Submetric 3: Are Heritage Trees being protected according to the law?
Given the outsized impacts illustrated in recent reports of illegal Heritage Tree removals, we struggled when using our existing methodology for this sub-metric. We do know that most Heritage Trees are being protected: of 230 identified there were 206 preserved and 24 known illegal removals. The straight calculation would warrant a B+ grade for this, but given that the law states that under no circumstances these trees should be removed except via Mayoral Decree, and because approximately the same number of Heritage Trees were illegally removed last year, we felt it appropriate to change our methodology from prior years and instead, are assigning this sub-metric a Failing, or F grade.

Casey Trees’ position is that the City needs to modify its laws and tracking to ensure that illegal removals of Heritage Trees are exceedingly rare (under 5%). This may be accomplished through changes to the Urban Forest Preservation Act, already underway, as noted in the recommendations section of this report.

2008 2009 2010 2011 2012 2013 2014 2015 2016 2017 2018 2019 2020 2021 B- B- C N/A B- B- B- B- A A A A- A- B

[1]Open Data DC – “Land Cover 2020”:

[2]Total paid into the Tree Fund/total adjusted for CPI (2,369,085/2,800,258 = 84%)



Pass the Urban Forest Preservation Authority Amendment Act of 2022. This Act will, among other things: provide the Urban Forestry Division authority to issue stop-work orders to avoid irreparable damage to Special and Heritage Trees, extend protections to trees in public spaces, strengthen Tree Preservation Plans to avoid harm to protected trees, and increase penalties for bad actors.


Create a new position within the Urban Forestry Division to coordinate with the Department of Consumer and Regulatory Affairs. This will improve how Tree Preservation Plans are submitted and reviewed across agencies and ensure they are appropriately designed before construction permits are issued.


Protect open spaces from being developed by working with the DC Council, District agencies and private landowners to identify greenspace that could be conserved in easements.


Increase fees and fines for legal and illegal removal of Special Trees to not only make up for inflation, but also to act as a stronger deterrent for removal given skyrocketing land values.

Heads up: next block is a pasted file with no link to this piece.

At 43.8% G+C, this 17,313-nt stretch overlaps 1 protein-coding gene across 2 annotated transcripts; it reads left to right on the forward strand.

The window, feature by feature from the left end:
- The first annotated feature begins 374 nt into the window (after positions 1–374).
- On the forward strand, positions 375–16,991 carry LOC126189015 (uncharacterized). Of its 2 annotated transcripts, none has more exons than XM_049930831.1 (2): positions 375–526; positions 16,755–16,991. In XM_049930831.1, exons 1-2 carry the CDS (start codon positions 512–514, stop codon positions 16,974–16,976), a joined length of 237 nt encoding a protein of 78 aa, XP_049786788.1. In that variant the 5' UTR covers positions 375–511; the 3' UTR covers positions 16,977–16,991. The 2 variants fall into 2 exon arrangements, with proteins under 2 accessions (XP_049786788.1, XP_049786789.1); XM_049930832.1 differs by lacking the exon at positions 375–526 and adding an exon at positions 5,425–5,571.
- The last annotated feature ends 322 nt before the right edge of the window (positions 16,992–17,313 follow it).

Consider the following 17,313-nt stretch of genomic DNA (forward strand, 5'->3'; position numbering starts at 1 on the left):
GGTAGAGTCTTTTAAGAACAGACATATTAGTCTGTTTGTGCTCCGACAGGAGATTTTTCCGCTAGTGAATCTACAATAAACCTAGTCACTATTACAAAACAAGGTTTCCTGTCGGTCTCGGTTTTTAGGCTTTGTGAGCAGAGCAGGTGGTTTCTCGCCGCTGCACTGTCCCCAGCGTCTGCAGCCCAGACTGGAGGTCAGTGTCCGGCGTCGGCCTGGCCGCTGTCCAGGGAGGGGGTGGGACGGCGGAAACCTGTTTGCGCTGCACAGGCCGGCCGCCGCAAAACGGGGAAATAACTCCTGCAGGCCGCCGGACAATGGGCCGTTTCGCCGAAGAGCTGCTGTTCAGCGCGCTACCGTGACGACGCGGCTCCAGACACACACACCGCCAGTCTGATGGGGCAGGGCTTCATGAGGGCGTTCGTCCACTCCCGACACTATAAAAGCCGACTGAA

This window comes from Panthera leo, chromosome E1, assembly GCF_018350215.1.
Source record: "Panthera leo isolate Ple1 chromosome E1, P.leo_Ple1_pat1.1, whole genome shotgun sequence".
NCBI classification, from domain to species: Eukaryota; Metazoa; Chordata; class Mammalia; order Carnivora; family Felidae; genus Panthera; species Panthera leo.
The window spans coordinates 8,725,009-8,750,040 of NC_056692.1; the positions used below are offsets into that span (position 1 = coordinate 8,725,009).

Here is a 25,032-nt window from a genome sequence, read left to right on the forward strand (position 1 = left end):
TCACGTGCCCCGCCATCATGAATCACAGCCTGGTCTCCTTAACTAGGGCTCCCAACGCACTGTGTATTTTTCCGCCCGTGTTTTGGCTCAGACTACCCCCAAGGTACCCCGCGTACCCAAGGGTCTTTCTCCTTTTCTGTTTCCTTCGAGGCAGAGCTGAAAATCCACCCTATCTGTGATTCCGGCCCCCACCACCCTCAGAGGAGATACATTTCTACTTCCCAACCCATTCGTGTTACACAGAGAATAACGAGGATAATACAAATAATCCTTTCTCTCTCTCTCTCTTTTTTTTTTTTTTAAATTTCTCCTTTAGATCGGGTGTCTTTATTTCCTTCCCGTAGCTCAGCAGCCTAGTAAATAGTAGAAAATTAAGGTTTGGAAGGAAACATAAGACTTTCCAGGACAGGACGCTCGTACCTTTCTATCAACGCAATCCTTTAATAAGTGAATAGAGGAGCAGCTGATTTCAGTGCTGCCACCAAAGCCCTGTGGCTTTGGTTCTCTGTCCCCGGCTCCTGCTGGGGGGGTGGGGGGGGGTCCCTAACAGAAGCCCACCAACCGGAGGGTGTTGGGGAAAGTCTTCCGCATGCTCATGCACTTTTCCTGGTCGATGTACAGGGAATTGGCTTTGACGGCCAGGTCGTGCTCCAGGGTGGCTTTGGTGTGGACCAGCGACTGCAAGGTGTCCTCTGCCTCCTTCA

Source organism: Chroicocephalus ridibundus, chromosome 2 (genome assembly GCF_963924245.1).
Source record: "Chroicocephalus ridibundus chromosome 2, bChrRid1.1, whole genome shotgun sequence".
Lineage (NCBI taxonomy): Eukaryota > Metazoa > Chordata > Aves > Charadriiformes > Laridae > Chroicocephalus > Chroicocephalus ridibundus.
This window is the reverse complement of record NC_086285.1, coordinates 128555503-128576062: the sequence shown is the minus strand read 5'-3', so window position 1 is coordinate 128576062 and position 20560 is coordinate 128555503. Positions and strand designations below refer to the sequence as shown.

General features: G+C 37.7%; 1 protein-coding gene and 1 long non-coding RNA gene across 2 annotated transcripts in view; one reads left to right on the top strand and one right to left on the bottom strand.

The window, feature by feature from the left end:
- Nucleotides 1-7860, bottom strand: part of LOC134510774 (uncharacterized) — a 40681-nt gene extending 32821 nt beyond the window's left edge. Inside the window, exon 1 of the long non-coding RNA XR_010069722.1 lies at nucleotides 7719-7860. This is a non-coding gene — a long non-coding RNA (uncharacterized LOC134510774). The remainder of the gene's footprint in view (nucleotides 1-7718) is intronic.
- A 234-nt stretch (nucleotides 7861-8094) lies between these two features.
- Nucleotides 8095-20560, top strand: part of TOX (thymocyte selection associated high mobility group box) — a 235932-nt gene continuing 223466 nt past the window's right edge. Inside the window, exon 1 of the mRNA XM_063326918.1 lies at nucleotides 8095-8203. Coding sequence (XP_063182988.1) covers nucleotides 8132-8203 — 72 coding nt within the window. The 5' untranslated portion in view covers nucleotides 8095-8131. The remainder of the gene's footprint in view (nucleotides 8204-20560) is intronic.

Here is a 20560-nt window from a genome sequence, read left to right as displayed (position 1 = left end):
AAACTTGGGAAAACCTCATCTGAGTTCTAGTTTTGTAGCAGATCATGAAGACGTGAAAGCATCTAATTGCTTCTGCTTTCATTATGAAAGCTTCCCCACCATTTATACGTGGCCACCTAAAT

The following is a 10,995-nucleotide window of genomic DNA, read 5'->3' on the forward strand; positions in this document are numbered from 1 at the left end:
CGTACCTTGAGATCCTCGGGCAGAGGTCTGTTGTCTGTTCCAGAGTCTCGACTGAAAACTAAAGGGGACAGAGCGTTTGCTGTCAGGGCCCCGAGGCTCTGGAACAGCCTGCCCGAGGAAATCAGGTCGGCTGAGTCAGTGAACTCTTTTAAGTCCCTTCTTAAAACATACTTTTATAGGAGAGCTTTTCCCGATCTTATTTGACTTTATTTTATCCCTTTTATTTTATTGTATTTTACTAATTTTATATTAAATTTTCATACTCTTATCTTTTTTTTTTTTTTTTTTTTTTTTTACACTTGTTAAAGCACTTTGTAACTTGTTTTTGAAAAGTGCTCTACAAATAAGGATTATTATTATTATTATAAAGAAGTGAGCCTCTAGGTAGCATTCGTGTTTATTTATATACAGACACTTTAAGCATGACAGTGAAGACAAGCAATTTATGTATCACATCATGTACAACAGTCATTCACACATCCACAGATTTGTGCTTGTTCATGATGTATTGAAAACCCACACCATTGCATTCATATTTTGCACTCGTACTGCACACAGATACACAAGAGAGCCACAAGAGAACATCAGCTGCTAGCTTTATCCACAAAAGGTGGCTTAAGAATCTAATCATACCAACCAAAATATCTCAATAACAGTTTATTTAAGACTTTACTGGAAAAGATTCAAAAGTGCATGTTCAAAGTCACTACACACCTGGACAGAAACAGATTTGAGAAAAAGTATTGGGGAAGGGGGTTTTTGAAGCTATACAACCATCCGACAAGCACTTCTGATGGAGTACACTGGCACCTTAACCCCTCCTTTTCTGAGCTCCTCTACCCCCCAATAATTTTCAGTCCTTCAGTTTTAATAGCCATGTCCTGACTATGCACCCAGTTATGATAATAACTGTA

Create a Heritage Tree Registry where residents can register their Heritage Trees in a District-wide catalogue. This will help Casey Trees and our partners better understand the location and health of our largest trees and how best to protect them.


Establish tree canopy goals for public and private schools/universities. When students are taught in a green learning environment, they not only internalize the benefits that trees and greenspace offer – they also pass that lesson along to others in the communities where they live.


Casey Trees would like to thank the following partners for making trees a priority by planting, caring for and protecting them as well as sharing information used in this report.

District of Columbia:

Local and Regional:

Office of the Mayor

Office of Planning

Office of Zoning

Department of Energy and the Environment

Department of Parks and Recreation

Department of Transportation: Urban Forestry Division

District Department of General Services

Office of the Chief Techonology Officer

University of DC


General Services Administration

National Park Service

USDA Forest Service

Friends of Oxon Run

Anacostia Coordinating Council

Anacostia Waterfront Trust

Anacostia Watershed Society

Groundwater Anacostia

DC Environmental Network

National Capital Planning Commission

The Nature Conservancy

Sustainable DC Partners

Trees for Capitol Hill

Chesapeake Conservancy

11th Street Bridge Project

Nature Sacred

DC Greens

Montgomery County

Prince George’s County

Fairfax County

National Links Trust


Potomac Electric Power Company

Trees for Georgetown

Washington Parks and People


Ward 8 Woods

Chesapeake Bay Trust

Building Bridges Across the River

Howard University

American University

Gallaudet University

Georgetown University

George Washington University

The Catholic University of America

City of Hyattsville

Town of Cheverly

Laudato Trees

Catholic Cemeteries of the Archdioceses of Washington